"Save me, O God, for the waters have come up to my neck. I sink in the miry depths, where there is no foothold. I have come into the deep waters; the floods engulf me. I am worn out calling for help; my throat is parched. My eyes fail, looking for my God." (Psalm 69:1-3)

"I cried out to God for help; I cried out to God to hear me. When I was in distress, I sought the Lord; at night I stretched out untiring hands and my soul refused to be comforted. I remembered You, O God, and I groaned; I mused and my spirit grew faint. You kept my eyes from closing; I was too troubled to speak. I thought about the former days, the years of long ago; I remembered my songs in the night. My heart mused and my spirit inquired: 'Will the Lord reject forever? Will He never show His favor again? Has His unfailing love vanished forever? Has His promise failed for all time? Has God forgotten to be merciful? Has He in anger withheld His compassion?'" (Psalm 77:1-9)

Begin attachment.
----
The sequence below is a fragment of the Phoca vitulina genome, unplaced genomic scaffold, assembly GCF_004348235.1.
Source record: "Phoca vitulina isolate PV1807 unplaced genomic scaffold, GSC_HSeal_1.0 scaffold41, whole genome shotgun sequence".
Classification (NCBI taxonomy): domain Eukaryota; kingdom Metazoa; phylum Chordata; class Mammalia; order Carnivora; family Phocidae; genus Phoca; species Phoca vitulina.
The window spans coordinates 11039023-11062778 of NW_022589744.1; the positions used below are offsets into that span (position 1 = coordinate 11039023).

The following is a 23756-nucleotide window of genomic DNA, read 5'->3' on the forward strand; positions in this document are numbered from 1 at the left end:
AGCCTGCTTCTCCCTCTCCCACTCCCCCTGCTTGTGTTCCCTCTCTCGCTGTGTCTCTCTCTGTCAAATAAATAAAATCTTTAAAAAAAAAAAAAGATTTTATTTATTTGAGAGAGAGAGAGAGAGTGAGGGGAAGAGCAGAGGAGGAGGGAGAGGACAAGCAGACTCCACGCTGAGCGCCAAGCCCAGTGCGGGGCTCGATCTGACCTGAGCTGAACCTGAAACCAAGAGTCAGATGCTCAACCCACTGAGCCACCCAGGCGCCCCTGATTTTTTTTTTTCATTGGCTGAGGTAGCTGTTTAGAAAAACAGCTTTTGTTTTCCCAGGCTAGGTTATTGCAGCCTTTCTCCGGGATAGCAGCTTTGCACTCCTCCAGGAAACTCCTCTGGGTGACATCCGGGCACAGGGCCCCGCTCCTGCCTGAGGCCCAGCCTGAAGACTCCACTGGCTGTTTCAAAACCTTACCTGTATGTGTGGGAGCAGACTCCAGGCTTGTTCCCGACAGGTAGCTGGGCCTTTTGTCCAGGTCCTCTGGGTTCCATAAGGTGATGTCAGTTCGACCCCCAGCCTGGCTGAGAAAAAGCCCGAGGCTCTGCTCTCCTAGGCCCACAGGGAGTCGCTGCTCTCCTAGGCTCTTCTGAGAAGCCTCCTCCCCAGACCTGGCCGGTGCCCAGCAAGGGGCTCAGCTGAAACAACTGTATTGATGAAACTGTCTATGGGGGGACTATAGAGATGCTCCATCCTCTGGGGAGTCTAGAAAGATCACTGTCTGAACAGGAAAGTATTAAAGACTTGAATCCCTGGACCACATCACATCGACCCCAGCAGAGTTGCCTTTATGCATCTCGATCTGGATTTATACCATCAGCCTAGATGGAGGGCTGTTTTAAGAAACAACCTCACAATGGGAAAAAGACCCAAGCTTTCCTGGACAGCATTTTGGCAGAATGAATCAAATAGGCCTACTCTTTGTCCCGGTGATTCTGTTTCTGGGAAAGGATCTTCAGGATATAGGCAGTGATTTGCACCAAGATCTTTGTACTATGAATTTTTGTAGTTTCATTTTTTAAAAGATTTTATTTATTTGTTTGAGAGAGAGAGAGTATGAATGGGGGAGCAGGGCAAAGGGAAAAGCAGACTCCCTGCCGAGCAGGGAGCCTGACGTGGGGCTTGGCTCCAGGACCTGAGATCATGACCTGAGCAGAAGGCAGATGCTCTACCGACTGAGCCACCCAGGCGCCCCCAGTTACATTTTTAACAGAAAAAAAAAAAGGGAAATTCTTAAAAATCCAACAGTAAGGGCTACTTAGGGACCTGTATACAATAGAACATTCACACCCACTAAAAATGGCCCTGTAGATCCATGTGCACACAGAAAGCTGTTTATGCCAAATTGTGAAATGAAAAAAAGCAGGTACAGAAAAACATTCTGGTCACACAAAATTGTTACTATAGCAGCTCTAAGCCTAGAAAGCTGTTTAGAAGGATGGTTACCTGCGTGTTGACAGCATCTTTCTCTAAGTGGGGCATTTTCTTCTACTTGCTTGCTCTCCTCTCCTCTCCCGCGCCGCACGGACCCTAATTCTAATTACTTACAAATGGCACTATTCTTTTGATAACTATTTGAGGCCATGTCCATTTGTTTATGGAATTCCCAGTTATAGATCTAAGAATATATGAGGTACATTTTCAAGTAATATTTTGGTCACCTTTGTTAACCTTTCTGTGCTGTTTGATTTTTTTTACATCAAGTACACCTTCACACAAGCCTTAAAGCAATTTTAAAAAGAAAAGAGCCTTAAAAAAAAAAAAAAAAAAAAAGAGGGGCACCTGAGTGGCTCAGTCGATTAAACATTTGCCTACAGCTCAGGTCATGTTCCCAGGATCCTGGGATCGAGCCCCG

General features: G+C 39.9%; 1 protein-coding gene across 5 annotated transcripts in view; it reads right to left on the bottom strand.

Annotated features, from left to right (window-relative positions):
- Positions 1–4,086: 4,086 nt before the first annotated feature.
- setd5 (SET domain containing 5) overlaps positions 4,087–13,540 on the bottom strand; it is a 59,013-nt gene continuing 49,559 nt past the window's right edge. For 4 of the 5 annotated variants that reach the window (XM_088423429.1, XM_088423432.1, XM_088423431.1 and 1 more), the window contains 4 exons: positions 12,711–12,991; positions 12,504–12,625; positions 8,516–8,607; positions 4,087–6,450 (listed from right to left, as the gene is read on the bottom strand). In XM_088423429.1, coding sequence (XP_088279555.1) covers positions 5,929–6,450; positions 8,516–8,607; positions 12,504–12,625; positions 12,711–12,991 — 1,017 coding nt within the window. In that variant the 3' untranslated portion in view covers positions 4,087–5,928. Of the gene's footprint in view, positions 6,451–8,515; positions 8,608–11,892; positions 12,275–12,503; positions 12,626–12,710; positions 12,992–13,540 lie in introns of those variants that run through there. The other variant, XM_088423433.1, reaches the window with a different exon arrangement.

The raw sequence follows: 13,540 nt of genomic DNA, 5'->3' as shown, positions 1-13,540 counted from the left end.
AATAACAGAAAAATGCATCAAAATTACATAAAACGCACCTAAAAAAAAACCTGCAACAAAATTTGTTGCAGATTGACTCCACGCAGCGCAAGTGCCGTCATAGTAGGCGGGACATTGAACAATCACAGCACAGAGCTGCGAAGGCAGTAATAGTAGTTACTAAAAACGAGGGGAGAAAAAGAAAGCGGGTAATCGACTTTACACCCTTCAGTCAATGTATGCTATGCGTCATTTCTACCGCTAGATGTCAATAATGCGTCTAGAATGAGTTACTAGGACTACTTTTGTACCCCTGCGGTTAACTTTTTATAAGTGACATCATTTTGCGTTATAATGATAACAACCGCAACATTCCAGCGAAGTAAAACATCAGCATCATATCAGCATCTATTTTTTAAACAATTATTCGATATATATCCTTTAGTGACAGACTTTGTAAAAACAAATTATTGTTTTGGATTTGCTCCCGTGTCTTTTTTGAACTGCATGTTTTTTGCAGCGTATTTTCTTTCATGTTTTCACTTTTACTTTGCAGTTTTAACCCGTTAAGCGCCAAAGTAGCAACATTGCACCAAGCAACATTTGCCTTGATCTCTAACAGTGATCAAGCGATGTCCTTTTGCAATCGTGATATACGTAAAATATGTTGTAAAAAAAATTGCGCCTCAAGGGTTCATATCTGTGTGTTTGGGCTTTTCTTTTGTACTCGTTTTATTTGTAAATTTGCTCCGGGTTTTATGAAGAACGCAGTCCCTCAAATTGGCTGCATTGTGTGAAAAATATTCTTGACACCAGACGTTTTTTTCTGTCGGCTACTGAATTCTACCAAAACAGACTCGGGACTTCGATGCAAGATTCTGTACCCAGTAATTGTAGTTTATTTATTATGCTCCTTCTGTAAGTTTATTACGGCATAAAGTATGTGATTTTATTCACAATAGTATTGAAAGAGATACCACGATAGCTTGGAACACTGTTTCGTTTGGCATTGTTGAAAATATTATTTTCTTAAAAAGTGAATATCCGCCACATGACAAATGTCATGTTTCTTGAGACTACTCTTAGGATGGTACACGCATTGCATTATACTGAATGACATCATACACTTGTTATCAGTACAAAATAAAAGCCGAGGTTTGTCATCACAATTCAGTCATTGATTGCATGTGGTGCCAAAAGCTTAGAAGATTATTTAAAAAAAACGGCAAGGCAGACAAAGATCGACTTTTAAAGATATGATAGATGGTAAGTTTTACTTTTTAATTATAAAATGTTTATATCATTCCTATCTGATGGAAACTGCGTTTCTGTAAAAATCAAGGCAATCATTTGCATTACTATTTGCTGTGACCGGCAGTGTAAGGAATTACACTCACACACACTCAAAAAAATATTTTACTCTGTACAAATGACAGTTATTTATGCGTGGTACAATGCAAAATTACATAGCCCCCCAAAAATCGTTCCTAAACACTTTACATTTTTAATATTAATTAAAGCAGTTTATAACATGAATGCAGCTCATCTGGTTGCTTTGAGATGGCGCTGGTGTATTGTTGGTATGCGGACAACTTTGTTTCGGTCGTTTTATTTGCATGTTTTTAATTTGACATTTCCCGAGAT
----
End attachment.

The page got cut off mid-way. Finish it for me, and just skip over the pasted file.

Sometimes, God seems silent. He seems distant. Sometimes, when life is hardest, it's easy to wonder if He has abandoned us, if He really loves us.

In those times, though, He is still there. Just like Jesus was in the boat with His disciples while the storm raged, He is with us in the tempest.

He is quiet because He knows we need time to grieve, time to be sad and angry and hurt. So He simply wraps His arms around us and lets us cry.

He is there in the silence. He hears our cries and listens to our questions and feels our pain, and He hurts for us. We are told in John 11: 35, "Jesus wept" and in Isaiah 53:3 that He was "a man of sorrows, and familiar with suffering."